This diversity among characters is one of the novel’s foremost strengths. This is not only in the psychosocial forces that affect their upbringing, but their encounter with trees as well. For all of the characters except Olivia, there is no singular turning point that begins their journey with the natural world. Powers demonstrates that it is indeed a journey, often taking many turns to arrive at the destination of full appreciation. For example, while Nick’s fascination begins with the generations-long flipbook documenting the growth of their family chestnut, it is not until Olivia arrives, claiming to commune with spirits of trees, that he joins her to protest mass deforestation. By gradually increasing the importance of trees in each character’s lives, Powers allows each of them to form a real connection with the natural world. The natural progression gives their developing passions a sense of realness that is necessary for this book.

The Overstory by Richard Powers is the April pick for The Seahawks book club. It is a story of activism, the natural world, and the interconnectedness of all of us. (Google)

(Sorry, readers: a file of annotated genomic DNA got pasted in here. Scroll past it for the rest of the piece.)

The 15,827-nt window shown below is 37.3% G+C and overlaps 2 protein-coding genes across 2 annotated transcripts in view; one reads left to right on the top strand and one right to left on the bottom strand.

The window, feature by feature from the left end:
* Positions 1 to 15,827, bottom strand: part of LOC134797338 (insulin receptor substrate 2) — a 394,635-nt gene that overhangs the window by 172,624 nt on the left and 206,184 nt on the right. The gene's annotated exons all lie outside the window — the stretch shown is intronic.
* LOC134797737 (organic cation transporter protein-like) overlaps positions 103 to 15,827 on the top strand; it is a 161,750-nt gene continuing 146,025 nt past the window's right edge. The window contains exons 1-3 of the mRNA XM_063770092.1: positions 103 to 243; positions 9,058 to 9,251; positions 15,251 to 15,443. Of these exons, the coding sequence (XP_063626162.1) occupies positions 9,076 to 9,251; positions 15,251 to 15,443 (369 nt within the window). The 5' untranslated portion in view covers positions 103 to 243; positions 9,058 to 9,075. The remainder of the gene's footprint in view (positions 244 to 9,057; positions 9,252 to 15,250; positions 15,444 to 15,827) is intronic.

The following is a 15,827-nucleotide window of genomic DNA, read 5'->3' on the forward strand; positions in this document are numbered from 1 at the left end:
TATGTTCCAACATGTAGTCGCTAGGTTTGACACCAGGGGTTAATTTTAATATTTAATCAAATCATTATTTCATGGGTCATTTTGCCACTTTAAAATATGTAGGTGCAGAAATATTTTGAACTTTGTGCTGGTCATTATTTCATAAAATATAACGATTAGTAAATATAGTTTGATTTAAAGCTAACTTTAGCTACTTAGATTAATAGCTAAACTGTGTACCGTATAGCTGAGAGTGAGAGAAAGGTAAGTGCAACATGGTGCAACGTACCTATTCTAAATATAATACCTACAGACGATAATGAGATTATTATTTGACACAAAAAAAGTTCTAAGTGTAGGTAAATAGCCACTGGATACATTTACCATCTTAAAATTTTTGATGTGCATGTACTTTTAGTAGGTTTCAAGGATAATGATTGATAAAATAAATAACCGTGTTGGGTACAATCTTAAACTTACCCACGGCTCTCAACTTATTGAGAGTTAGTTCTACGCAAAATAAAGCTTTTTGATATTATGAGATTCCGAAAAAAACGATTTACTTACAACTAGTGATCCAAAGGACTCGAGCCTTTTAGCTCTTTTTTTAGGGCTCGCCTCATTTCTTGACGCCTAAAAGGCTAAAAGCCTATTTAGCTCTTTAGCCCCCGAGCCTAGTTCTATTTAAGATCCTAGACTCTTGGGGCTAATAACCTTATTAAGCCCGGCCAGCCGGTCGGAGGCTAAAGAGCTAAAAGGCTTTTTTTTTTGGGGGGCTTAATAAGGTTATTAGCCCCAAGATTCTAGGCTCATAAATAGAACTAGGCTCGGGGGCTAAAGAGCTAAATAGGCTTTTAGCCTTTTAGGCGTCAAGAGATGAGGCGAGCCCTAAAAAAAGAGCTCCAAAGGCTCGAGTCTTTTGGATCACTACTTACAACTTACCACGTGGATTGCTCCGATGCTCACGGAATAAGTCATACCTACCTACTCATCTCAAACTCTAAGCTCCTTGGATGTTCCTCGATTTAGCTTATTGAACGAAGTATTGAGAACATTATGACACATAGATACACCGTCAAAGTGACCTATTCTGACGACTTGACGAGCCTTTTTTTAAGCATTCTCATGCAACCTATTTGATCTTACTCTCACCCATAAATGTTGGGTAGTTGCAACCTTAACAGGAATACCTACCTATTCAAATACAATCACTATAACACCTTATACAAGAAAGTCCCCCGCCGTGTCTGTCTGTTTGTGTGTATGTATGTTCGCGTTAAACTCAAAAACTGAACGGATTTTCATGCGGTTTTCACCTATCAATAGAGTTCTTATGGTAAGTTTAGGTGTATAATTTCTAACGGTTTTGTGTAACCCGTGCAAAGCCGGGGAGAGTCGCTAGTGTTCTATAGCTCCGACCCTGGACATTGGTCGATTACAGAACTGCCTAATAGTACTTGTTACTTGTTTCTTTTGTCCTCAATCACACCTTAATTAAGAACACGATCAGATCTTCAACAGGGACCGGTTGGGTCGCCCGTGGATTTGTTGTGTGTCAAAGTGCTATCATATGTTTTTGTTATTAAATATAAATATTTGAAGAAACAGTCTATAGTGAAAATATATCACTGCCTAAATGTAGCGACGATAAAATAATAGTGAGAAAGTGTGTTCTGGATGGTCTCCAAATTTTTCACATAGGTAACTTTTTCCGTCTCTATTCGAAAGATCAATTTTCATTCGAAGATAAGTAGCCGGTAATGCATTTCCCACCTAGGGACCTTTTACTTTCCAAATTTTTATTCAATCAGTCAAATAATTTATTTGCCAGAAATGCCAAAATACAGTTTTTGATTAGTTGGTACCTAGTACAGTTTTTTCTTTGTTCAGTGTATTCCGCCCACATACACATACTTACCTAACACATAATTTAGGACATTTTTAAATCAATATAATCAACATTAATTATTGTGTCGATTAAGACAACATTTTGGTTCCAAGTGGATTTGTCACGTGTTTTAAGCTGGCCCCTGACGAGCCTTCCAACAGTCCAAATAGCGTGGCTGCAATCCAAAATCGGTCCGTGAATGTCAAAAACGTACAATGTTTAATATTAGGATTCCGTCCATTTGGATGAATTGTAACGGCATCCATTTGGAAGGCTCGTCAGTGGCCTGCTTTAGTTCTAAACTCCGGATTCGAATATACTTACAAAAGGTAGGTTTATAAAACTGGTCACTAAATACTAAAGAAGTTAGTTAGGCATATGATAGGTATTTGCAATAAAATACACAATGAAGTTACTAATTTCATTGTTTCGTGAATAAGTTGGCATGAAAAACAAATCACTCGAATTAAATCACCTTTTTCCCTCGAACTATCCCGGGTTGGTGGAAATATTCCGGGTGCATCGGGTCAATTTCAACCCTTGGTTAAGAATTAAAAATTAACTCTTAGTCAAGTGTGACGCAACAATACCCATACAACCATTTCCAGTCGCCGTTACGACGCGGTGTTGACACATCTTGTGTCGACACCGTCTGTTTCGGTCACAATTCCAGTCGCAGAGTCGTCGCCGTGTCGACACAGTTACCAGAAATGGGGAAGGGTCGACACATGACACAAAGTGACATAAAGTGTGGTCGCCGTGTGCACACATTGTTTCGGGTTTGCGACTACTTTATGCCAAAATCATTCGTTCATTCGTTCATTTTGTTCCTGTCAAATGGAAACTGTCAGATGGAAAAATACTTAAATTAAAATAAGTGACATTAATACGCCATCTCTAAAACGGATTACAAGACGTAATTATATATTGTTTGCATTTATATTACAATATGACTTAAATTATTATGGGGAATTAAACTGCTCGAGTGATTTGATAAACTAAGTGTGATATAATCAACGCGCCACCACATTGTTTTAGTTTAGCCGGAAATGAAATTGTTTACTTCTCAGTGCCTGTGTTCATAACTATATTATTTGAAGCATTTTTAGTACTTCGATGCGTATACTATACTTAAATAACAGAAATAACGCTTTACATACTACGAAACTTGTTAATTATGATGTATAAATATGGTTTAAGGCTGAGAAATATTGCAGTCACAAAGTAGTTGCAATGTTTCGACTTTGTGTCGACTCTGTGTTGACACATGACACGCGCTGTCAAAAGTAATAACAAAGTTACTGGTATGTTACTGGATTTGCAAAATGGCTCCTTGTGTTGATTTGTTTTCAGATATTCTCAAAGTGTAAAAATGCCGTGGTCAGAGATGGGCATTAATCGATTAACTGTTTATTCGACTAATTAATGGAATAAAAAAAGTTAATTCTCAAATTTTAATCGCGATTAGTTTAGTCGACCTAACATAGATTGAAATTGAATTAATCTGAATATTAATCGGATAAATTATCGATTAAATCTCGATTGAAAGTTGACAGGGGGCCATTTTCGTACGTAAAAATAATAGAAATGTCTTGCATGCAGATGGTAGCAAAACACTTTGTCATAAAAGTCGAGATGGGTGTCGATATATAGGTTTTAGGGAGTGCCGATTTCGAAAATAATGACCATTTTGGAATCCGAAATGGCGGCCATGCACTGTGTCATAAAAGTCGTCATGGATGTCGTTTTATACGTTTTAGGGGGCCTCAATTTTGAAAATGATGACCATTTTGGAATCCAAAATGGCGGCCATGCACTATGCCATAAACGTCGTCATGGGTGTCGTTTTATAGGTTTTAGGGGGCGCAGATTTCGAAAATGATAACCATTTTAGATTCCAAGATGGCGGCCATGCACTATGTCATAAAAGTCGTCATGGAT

Powers also makes an excellent choice in varying the scale of action in each of their lives. While Douglas’ quick-growing love for trees and wandering lifestyle motivate him to join the environmentalist movement, Ray and Dorothy’s tumultuous marriage distracts them from the natural world until Ray’s stroke slows their lifestyle. There is a world of difference between their paths, but that is the genius of Powers. Through this variety, he emphasizes that anyone is capable of involvement. By encompassing such a wide range of experiences, Powers draws attention to the connecting factor between them—trees.

“The Overstory” conveys an unmistakable reverence for its subject. Throughout the novel, Powers utilizes diverse tree imagery that creates a wistful tone toward nature. The writing style in these moments is unlike many modern novels, diving into long and poetic descriptions that many writers now avoid. Each species of tree retains distinct details from one another, separating them in the reader’s mind. Their actions are often personified, as well, making their status as living things harder to deny. Even in moments not directly related to trees, Powers brings the trees around the character into the narrative as they walk by, blissfully unaware of the life they are surrounded by. These effects all further emphasize the theme. Powers takes every opportunity to stress to the reader that trees are the core tenant of this story.